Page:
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Final Drafts: Suicides of World-Famous Authors Hardcover – December 1, 1999
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From Publishers Weekly
Copyright 1999 Reed Business Information, Inc.
More About the Author
In May of 1987, Seinfelt received a Master of Fine Arts in Writing from Washington University in St. Louis where he was the recipient of a three-year tuition scholarship, fellowship, and teaching assistantship; and where he completed the novel "The Mozart Machine." The chairman of his dissertation committee was the noted fiction writer, philosopher, essayist and multiple National Book Circle Award-winner William H. Gass. Seinfelt's was the only creative writing thesis Gass had ever consented to supervise during his years at Washington University. At St. Louis, Seinfelt also studied under Stanley Elkin, Lee K. Abbot, Donald Finkel, Diane Ackerman, Charles Newman, and Pulitzer Prize winning author and United States Poet Laureate Howard Nemerov.
Since receiving his MFA, Seinfelt has completed four more novels "Henry Boulanger of Mushannon Town," "Steiglitz's Folly," "Intrusive Voices," and "At Last the Distinguished Thing." His fiction has been featured in "Kalliope" and "Chicxculub." In September 1996, a chapter from his suicide-study-in-progress "Final Drafts" was published in "The Bookpress: The Newspaper of the Literary Arts," a Cornell University publication. "Final Drafts" was Seinfelt's first book to reach publication. Acquired by Prometheus Books, it saw print in December 1999. Prometheus is a commercial press specializing in non-fiction and is the publisher of Steve Allen, Peter Ustinov, Leslie Fiedler, and Jack Kevorkian, among others. On January 16, 2000, Seinfelt was the featured guest on Book Gallery, a nationally syndicated radio talk show. Also that year an entry on Seinfelt appeared in "Contemporary Authors," a reference series that provides information on approximately 112,000 writers in a wide range of media, including fiction, nonfiction, poetry, journalism, and screenwriting. In February 2004, "Final Drafts" was chosen as an alternate selection of The Readers' Subscription Book Club. In 2008, his novel "Henry Boulanger of Mushannon Town" was a semi-finalist in the Amazon.com Breakthrough Novel Award contest and was subsequently published by the Amazon subsidiary BookSurge/ Create Space. In August 2009 BookSurge/ Create Space also published "Symphonie Fantastique," a collection of his shorter novels.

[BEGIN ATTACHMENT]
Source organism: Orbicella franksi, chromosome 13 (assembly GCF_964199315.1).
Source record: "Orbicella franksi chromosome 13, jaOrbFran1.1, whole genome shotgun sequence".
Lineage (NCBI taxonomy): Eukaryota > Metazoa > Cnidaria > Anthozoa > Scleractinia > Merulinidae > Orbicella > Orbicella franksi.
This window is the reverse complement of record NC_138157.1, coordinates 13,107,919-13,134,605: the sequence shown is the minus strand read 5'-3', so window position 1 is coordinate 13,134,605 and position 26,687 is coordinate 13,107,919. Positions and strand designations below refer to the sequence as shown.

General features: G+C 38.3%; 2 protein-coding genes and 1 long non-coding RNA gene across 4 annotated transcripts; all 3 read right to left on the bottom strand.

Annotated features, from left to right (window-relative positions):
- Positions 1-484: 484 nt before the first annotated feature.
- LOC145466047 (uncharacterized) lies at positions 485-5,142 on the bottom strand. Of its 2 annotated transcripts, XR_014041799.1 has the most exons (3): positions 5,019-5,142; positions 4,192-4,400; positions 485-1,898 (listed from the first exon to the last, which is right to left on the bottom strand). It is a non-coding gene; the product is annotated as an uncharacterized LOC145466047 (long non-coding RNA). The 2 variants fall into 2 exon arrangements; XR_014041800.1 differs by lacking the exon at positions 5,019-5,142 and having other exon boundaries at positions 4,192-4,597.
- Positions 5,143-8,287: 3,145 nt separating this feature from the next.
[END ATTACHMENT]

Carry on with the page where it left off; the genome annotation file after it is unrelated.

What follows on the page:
In May 2010, Seinfelt's novel "Henry Boulanger of Moshannon Town" received a Pinnacle Book Achievement Award from the North American Bookdealers Exchange and will be showcased on NABE's website and at trade book shows beginning in October. For the past twenty-five years, the NABE Pinnacle Awards annually honor top genre books published by independent publishers. In 2008, the book was a semi-finalist in the Amazon.com Breakthrough Novel Award contest.
On January 21, 2011, Mark Seinfelt's new novel "Baldr and Beatrice" was published by CreateSpace. Mark Seinfelt revisits the time-proven formula of girl and boy forever desiring - but never achieving - the culmination of their love in "Baldr and Beatrice".
Seinfelt is single and presently resides in Philipsburg, Pennsylvania, where he serves as a Trustee and Grant Writer for the Philipsburg Historical Foundation and as Secretary for the Committee for a Moshannon Valley Veterans Memorial.
He is an avid reader and sportsman. An amateur pianist, he also enjoys fencing, fishing, hiking, swimming and spelunking.
My website is: www.markseinfelt.com
Top Customer Reviews
Although many fit this criteria, Seinfelt managed to bring out a epathy towards these writers. He also managed to convey the fact that their lives were not wasted or thrown away, but even though wracked by pain, guilt or other strong emotion, many created works of art that endure today. I also got the sense that without their art, these individuals would not have lived as long as they did.
However, this does not pertain to all writers in the book. I felt people like Hitler (even treated unkindly by Seinfelt) and others did not belong in the same book as writers such as Mishima. The largest flaw in the book is that writers like Hitler should have been removed and the book shortened to include mostly writers driven to suicide by mental illness, failure or other cause beyond their control. With some good editing and removing about 150 pages, I would given this book 5 stars.
His chapter on Mishma, perhaps the most spectacular suicide of all the writers, is made as dry and boring as reading instructions on how to assemble a child's toy. The author's style is best suited for such or an academic dissertation, something one has to read rather that what someone would read for pleasure or information.
Those of us who are still alive have little reason to worry that our own mechanisms for clinging to life will be vividly portrayed in a book of this nature, but some people have official positions which call on them to interact with famous people in a way which this book cannot ignore. In the case of William H. Webster, director of the F.B.I. in 1979, his contribution to this book was a public statement concerning a rumor printed on May 19, 1970, "Papa's said to be a rather prominent Black Panther," (p. 335) about Jean Seberg, wife of Romain Gary, "but that the story had been broken independently by Haber shortly after the bureau had given the go-ahead to its Los Angeles division to disseminate the rumor." (p. 336). Webster's statement, "The days when the FBI used derogatory information to combat advocates of unpopular causes have long since passed. We are out of that business forever." (p. 336).Read more ›